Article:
As the four other metatarsals bones it could be split into three parts; base, body along with head. The base is the part nearest to the ankle as well as the head is nearest to the toes. The narrowed part in the middle is described as the body of the bone.
- The bone is rather flattened providing it two surfaces; the plantar (to the sole of the foot) and also the dorsal surface (the area dealing with higher while standing). These surfaces are rough for the connection of ligaments. The bone is rounded longitudinally, so regarding being scooped below, somewhat convex above.
- The proximal portion of the fifth metatarsal, featuring this bulge, is easily noticeable on radiographs and also is a common trauma site for the foot; this area should be well imagined on radiographs.
- The base of the fifth metatarsal is broadened laterally into a noticeable rough bulge, which offers the connection of a tendon.
Fractures of the fifth metatarsal vary significantly from those of the first and the middle three metatarsals. Some dissimilarity can be credited to distinct intrinsic and extrinsic muscle connections and the position of the fifth metatarsal.
Since it is supported by another metatarsal just on one side, the fifth metatarsal is more susceptible to injury than are the middle three.
Another distinct function of the fifth metatarsal is the existence of a plantar fascial connection at the base in addition to the peroneus brevis along with peroneus tertius connections.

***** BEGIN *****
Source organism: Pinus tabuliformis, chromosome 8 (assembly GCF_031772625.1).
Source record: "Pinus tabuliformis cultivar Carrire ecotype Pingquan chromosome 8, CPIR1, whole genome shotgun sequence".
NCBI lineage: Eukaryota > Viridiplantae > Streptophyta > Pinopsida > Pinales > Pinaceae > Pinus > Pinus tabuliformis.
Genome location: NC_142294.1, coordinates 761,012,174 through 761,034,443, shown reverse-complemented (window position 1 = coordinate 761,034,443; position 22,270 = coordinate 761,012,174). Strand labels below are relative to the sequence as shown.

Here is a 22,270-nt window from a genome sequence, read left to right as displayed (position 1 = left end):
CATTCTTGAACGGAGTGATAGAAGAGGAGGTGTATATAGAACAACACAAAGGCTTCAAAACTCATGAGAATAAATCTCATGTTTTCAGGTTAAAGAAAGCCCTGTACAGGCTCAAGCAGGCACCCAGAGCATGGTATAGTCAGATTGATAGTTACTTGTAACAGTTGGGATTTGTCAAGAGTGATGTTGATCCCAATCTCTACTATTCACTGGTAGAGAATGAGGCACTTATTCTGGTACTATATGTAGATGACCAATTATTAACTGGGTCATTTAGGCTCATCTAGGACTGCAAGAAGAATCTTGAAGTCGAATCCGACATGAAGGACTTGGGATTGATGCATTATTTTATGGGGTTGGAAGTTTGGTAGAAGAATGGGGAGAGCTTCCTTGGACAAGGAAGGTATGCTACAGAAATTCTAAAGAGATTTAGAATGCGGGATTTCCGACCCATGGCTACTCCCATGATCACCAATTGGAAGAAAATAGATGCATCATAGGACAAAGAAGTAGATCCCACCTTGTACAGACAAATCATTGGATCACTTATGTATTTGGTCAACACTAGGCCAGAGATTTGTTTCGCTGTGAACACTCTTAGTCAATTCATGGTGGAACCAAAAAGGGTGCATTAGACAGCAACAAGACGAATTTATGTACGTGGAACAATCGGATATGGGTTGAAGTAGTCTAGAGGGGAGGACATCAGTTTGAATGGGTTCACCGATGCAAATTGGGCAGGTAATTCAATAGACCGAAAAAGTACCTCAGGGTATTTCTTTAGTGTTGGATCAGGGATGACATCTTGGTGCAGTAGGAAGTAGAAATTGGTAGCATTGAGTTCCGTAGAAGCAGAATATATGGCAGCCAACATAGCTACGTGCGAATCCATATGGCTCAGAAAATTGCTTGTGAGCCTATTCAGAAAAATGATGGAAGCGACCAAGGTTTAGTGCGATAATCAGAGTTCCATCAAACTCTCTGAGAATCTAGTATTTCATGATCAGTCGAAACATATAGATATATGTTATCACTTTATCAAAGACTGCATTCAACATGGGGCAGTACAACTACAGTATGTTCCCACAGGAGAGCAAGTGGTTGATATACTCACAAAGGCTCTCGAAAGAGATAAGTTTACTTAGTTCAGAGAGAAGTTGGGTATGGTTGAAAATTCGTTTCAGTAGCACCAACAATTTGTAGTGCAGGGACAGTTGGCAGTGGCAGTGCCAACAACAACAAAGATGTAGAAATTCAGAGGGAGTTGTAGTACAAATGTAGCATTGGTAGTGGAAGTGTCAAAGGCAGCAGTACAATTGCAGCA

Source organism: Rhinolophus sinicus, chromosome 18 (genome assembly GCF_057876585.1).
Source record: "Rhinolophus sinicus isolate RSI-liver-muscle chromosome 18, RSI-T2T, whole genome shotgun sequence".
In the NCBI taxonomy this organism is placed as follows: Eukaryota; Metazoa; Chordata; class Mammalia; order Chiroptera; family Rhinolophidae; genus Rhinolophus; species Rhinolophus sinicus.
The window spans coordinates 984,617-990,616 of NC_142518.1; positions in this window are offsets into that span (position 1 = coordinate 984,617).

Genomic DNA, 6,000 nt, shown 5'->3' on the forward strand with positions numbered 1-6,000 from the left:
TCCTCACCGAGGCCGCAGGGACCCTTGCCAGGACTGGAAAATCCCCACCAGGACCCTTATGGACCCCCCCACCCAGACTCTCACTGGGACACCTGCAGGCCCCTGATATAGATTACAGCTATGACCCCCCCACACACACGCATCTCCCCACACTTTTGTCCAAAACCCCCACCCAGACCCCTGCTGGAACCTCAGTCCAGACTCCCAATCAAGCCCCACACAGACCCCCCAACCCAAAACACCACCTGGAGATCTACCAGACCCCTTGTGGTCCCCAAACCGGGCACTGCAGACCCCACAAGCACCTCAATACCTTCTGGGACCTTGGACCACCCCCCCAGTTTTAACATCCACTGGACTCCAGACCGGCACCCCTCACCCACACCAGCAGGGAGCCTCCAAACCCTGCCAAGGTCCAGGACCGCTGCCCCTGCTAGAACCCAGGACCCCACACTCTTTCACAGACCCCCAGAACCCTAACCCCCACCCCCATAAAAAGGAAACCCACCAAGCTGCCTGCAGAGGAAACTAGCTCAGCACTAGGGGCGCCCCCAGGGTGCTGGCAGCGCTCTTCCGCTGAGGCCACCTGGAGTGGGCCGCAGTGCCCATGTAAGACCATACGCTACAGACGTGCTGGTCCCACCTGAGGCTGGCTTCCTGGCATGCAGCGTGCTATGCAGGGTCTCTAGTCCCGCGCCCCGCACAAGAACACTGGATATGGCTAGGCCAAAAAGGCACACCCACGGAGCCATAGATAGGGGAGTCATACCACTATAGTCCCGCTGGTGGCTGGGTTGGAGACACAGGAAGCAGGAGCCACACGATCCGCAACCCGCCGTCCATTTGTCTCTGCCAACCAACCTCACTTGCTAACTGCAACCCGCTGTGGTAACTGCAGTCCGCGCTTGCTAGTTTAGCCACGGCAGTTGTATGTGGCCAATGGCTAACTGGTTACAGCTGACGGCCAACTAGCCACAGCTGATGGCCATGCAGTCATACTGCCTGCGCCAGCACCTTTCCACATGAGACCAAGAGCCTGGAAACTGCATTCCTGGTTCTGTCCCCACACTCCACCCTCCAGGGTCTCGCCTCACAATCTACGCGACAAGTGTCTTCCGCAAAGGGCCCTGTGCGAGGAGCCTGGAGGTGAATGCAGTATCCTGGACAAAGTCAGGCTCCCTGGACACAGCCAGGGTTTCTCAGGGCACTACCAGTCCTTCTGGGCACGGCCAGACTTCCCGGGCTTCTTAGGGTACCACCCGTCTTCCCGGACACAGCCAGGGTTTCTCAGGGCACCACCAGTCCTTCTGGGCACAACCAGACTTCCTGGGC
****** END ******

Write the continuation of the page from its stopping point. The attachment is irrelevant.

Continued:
Four kinds of fractures can happen in the fifth metatarsal, as follows:
- Proximal metaphyseal avulsion fracture of the base.
- Severe fracture of the proximal diaphyseal-metaphyseal junction (Jones fracture).
- Tension fracture of the proximal diaphyseal-metaphyseal junction (this injury is regularly called a Jones fracture because of its location: nevertheless, it varies via a true Jones fracture in etiologic and treatment factors to consider).
- Severe diaphyseal fracture.
Treatment for Fractures
The treatment standards for fifth metatarsal fractures are warranted in view of the high occurrence of nonunion and postponed unions in this area and the extended symptoms and impairment they trigger. One factor adding to the high occurrence of postponed union and nonunion is restricted blood supply to the metaphyseal- diaphyseal junction.
A large portion of the fifth metatarsal is right away under the skin and produces a senior prominence along the lateral column. The capacity for deformity here is high since the plantar fascia, the peroneus brevis, and the peroneus tertius connect into the diaphyseal-metaphyseal junction. Injury to these muscles need to be prevented, especially to the two extrinsic muscles that restrict dorsiflexion as well as eversion of the foot and counter-act extreme inversion throughout running, jumping and quick maneuvering.